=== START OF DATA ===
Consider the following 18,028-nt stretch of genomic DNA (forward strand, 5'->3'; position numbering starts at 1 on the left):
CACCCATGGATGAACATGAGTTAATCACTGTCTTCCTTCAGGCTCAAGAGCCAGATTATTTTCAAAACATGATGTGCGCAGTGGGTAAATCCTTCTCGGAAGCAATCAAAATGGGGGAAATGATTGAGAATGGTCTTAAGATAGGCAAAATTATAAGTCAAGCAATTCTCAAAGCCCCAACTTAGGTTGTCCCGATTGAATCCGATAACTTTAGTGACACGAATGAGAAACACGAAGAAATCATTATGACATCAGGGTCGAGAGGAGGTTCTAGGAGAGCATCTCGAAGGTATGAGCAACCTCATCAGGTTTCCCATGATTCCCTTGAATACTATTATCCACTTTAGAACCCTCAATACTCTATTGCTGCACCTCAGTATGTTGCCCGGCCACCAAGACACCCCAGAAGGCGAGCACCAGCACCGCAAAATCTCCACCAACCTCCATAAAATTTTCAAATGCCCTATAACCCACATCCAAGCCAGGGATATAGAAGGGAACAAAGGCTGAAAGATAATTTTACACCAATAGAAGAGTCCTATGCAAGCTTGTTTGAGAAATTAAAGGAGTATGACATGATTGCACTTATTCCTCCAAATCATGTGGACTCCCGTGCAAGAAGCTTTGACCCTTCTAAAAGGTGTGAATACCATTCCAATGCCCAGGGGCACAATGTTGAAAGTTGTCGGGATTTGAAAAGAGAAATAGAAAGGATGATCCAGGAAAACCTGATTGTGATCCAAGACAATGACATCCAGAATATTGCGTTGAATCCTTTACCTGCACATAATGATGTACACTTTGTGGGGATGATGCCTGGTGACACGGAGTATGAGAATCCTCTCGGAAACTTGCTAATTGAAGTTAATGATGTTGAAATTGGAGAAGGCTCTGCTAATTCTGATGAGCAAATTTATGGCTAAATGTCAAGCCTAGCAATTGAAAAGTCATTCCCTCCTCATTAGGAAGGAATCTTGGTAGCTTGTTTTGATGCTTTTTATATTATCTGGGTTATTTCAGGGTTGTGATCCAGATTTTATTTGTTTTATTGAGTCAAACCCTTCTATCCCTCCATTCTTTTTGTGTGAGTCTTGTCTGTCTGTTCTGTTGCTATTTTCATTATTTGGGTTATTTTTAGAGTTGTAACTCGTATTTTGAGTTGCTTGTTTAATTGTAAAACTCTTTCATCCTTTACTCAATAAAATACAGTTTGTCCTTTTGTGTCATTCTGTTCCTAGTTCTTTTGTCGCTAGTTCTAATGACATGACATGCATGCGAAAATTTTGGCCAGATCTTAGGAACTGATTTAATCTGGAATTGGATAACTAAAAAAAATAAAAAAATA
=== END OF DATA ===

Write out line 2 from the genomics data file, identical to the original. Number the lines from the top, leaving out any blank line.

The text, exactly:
CACCCATGGATGAACATGAGTTAATCACTGTCTTCCTTCAGGCTCAAGAGCCAGATTATTTTCAAAACATGATGTGCGCAGTGGGTAAATCCTTCTCGGAAGCAATCAAAATGGGGGAAATGATTGAGAATGGTCTTAAGATAGGCAAAATTATAAGTCAAGCAATTCTCAAAGCCCCAACTTAGGTTGTCCCGATTGAATCCGATAACTTTAGTGACACGAATGAGAAACACGAAGAAATCATTATGACATCAGGGTCGAGAGGAGGTTCTAGGAGAGCATCTCGAAGGTATGAGCAACCTCATCAGGTTTCCCATGATTCCCTTGAATACTATTATCCACTTTAGAACCCTCAATACTCTATTGCTGCACCTCAGTATGTTGCCCGGCCACCAAGACACCCCAGAAGGCGAGCACCAGCACCGCAAAATCTCCACCAACCTCCATAAAATTTTCAAATGCCCTATAACCCACATCCAAGCCAGGGATATAGAAGGGAACAAAGGCTGAAAGATAATTTTACACCAATAGAAGAGTCCTATGCAAGCTTGTTTGAGAAATTAAAGGAGTATGACATGATTGCACTTATTCCTCCAAATCATGTGGACTCCCGTGCAAGAAGCTTTGACCCTTCTAAAAGGTGTGAATACCATTCCAATGCCCAGGGGCACAATGTTGAAAGTTGTCGGGATTTGAAAAGAGAAATAGAAAGGATGATCCAGGAAAACCTGATTGTGATCCAAGACAATGACATCCAGAATATTGCGTTGAATCCTTTACCTGCACATAATGATGTACACTTTGTGGGGATGATGCCTGGTGACACGGAGTATGAGAATCCTCTCGGAAACTTGCTAATTGAAGTTAATGATGTTGAAATTGGAGAAGGCTCTGCTAATTCTGATGAGCAAATTTATGGCTAAATGTCAAGCCTAGCAATTGAAAAGTCATTCCCTCCTCATTAGGAAGGAATCTTGGTAGCTTGTTTTGATGCTTTTTATATTATCTGGGTTATTTCAGGGTTGTGATCCAGATTTTATTTGTTTTATTGAGTCAAACCCTTCTATCCCTCCATTCTTTTTGTGTGAGTCTTGTCTGTCTGTTCTGTTGCTATTTTCATTATTTGGGTTATTTTTAGAGTTGTAACTCGTATTTTGAGTTGCTTGTTTAATTGTAAAACTCTTTCATCCTTTACTCAATAAAATACAGTTTGTCCTTTTGTGTCATTCTGTTCCTAGTTCTTTTGTCGCTAGTTCTAATGACATGACATGCATGCGAAAATTTTGGCCAGATCTTAGGAACTGATTTAATCTGGAATTGGATAACTAAAAAAAATAAAAAAATA